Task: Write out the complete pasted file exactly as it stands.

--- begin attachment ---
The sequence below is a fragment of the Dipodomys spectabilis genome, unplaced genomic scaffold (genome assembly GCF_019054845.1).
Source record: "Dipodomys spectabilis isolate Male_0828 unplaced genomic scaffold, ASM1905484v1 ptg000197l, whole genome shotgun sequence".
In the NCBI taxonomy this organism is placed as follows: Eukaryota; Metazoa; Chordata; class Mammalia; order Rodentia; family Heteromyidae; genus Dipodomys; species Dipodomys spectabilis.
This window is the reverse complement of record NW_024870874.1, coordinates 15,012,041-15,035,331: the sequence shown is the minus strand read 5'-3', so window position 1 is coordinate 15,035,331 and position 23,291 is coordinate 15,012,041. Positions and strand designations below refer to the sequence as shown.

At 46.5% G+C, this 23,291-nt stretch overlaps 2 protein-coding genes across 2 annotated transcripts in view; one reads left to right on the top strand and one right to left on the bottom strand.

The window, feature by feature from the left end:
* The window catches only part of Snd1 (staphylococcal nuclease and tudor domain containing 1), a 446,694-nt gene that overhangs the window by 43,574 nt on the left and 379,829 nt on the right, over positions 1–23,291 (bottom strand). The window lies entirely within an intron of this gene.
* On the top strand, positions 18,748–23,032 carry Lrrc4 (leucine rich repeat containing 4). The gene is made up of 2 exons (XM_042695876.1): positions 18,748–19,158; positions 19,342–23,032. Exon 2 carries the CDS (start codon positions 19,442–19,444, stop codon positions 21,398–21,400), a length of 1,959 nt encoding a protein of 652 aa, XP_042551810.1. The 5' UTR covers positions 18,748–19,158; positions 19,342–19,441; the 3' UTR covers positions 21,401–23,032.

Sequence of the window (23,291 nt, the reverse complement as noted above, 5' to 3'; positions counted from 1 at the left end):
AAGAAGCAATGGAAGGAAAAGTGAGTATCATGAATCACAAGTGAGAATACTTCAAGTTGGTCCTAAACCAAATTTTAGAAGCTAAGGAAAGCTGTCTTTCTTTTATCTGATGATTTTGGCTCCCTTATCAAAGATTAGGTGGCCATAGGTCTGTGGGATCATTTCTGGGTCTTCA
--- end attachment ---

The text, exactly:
The sequence below is a fragment of the Dipodomys spectabilis genome, unplaced genomic scaffold (genome assembly GCF_019054845.1).
Source record: "Dipodomys spectabilis isolate Male_0828 unplaced genomic scaffold, ASM1905484v1 ptg000197l, whole genome shotgun sequence".
In the NCBI taxonomy this organism is placed as follows: Eukaryota; Metazoa; Chordata; class Mammalia; order Rodentia; family Heteromyidae; genus Dipodomys; species Dipodomys spectabilis.
This window is the reverse complement of record NW_024870874.1, coordinates 15,012,041-15,035,331: the sequence shown is the minus strand read 5'-3', so window position 1 is coordinate 15,035,331 and position 23,291 is coordinate 15,012,041. Positions and strand designations below refer to the sequence as shown.

At 46.5% G+C, this 23,291-nt stretch overlaps 2 protein-coding genes across 2 annotated transcripts in view; one reads left to right on the top strand and one right to left on the bottom strand.

The window, feature by feature from the left end:
* The window catches only part of Snd1 (staphylococcal nuclease and tudor domain containing 1), a 446,694-nt gene that overhangs the window by 43,574 nt on the left and 379,829 nt on the right, over positions 1–23,291 (bottom strand). The window lies entirely within an intron of this gene.
* On the top strand, positions 18,748–23,032 carry Lrrc4 (leucine rich repeat containing 4). The gene is made up of 2 exons (XM_042695876.1): positions 18,748–19,158; positions 19,342–23,032. Exon 2 carries the CDS (start codon positions 19,442–19,444, stop codon positions 21,398–21,400), a length of 1,959 nt encoding a protein of 652 aa, XP_042551810.1. The 5' UTR covers positions 18,748–19,158; positions 19,342–19,441; the 3' UTR covers positions 21,401–23,032.

Sequence of the window (23,291 nt, the reverse complement as noted above, 5' to 3'; positions counted from 1 at the left end):
AAGAAGCAATGGAAGGAAAAGTGAGTATCATGAATCACAAGTGAGAATACTTCAAGTTGGTCCTAAACCAAATTTTAGAAGCTAAGGAAAGCTGTCTTTCTTTTATCTGATGATTTTGGCTCCCTTATCAAAGATTAGGTGGCCATAGGTCTGTGGGATCATTTCTGGGTCTTCA